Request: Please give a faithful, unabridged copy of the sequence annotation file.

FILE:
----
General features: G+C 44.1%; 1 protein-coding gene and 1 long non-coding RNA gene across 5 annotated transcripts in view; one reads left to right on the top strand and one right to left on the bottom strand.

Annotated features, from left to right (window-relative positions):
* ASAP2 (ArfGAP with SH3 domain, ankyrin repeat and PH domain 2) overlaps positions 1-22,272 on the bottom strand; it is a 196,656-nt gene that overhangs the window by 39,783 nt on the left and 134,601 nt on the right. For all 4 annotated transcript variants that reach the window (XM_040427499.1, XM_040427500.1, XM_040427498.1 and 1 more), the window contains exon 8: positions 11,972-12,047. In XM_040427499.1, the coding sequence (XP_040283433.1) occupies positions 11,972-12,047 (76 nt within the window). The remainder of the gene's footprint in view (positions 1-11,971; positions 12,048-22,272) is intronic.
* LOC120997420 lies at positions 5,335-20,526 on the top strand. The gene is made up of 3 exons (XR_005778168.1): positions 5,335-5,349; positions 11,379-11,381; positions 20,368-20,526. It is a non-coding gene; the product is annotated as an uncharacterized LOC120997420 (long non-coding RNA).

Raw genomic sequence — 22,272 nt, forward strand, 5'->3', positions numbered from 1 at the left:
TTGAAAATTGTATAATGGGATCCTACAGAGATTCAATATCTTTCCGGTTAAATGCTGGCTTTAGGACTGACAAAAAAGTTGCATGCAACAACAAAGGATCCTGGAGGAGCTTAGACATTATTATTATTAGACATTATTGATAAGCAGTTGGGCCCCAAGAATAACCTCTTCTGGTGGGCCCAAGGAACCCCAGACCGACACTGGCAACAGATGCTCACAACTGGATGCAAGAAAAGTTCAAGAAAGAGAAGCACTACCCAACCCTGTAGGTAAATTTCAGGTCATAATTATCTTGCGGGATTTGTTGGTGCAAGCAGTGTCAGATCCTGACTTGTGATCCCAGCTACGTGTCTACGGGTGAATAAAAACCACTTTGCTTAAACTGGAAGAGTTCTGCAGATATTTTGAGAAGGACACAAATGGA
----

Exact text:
General features: G+C 44.1%; 1 protein-coding gene and 1 long non-coding RNA gene across 5 annotated transcripts in view; one reads left to right on the top strand and one right to left on the bottom strand.

Annotated features, from left to right (window-relative positions):
* ASAP2 (ArfGAP with SH3 domain, ankyrin repeat and PH domain 2) overlaps positions 1-22,272 on the bottom strand; it is a 196,656-nt gene that overhangs the window by 39,783 nt on the left and 134,601 nt on the right. For all 4 annotated transcript variants that reach the window (XM_040427499.1, XM_040427500.1, XM_040427498.1 and 1 more), the window contains exon 8: positions 11,972-12,047. In XM_040427499.1, the coding sequence (XP_040283433.1) occupies positions 11,972-12,047 (76 nt within the window). The remainder of the gene's footprint in view (positions 1-11,971; positions 12,048-22,272) is intronic.
* LOC120997420 lies at positions 5,335-20,526 on the top strand. The gene is made up of 3 exons (XR_005778168.1): positions 5,335-5,349; positions 11,379-11,381; positions 20,368-20,526. It is a non-coding gene; the product is annotated as an uncharacterized LOC120997420 (long non-coding RNA).

Raw genomic sequence — 22,272 nt, forward strand, 5'->3', positions numbered from 1 at the left:
TTGAAAATTGTATAATGGGATCCTACAGAGATTCAATATCTTTCCGGTTAAATGCTGGCTTTAGGACTGACAAAAAAGTTGCATGCAACAACAAAGGATCCTGGAGGAGCTTAGACATTATTATTATTAGACATTATTGATAAGCAGTTGGGCCCCAAGAATAACCTCTTCTGGTGGGCCCAAGGAACCCCAGACCGACACTGGCAACAGATGCTCACAACTGGATGCAAGAAAAGTTCAAGAAAGAGAAGCACTACCCAACCCTGTAGGTAAATTTCAGGTCATAATTATCTTGCGGGATTTGTTGGTGCAAGCAGTGTCAGATCCTGACTTGTGATCCCAGCTACGTGTCTACGGGTGAATAAAAACCACTTTGCTTAAACTGGAAGAGTTCTGCAGATATTTTGAGAAGGACACAAATGGA